“You did not agree with him and continued. But then you stopped suddenly and could not return back or continue forward.” I said this was so. “What were you doing when you stopped moving?” For a long while I could not reply. He started stroking my hair and repeated the question, insisting, “Tell me. Tell me.”

Then I said, “I was saying ‘Ram Ram.'” It was as if something extracted the reply out of me.

He whispered slowly, as if pouring the words into my ear, “Ram nam karne se sab pura ho jata.” [Everything is accomplished by taking the name of Ram.]

Looking back, I realized how nicely the drama was enacted from beginning to end, finishing with the Mahamantra [Ram Ram]—the crux of all his teachings. The Mahamantra was not for any particular individual or for me alone, but for the generations of devotees who are attracted to him.

While we were sitting there, a devotee brought some food for Babaji, who said he was not hungry. I asked if I could offer the fruits to a sadhu who was living in a nearby hut. When I returned Baba said, “We must return to the house now. Ma and Maushi Ma are waiting for us. We shall take food at home.”

It was late afternoon when we reached the house. After the visitors had dispersed and Babaji had returned to his room, we sat together as was our daily routine. The devotees staying in the house were very keen to hear the whole story. Afterwards Shukla exclaimed, with tears in his eyes, “Oh Dada, how fortunate you are. You had the precious mantra on the sacred bank of the Ganges.”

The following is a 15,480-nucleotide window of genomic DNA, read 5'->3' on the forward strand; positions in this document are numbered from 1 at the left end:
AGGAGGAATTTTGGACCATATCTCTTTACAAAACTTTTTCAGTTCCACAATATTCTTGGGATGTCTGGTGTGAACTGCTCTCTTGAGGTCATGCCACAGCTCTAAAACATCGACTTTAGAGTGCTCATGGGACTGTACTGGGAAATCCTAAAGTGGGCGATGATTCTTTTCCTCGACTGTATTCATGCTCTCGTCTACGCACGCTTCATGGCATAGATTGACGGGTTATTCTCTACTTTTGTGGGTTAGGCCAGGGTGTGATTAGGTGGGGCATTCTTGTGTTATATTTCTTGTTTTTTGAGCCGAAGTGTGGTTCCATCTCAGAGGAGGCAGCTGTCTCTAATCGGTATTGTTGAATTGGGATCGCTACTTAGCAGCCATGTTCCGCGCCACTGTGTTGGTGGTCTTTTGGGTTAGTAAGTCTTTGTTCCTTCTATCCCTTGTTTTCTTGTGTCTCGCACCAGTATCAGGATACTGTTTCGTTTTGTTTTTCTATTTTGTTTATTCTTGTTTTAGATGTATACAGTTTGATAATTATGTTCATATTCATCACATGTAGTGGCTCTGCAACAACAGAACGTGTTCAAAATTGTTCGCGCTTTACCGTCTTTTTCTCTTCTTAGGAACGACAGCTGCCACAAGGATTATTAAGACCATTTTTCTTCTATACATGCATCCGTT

A few days after that, Babaji left Allahabad. The day before he left he told me, “Dada, you stay at home.”

I told him I would do so, although I didn’t understand what it meant. When I asked Tularam, who was sitting with me, he said, “Udhav [Krishna’s friend who brought messages from Krishna to the gopis, here used to refer to Dada as Maharajji’s messenger], we do not understand it now, but we will know in due course.” Since then, I have come to stay in the house year-round, except to go to my work at the University or when I was in the company of Babaji or when he sent for me to meet him at Kainchi or Vrindaban. My visits to friends and relations all came to an end.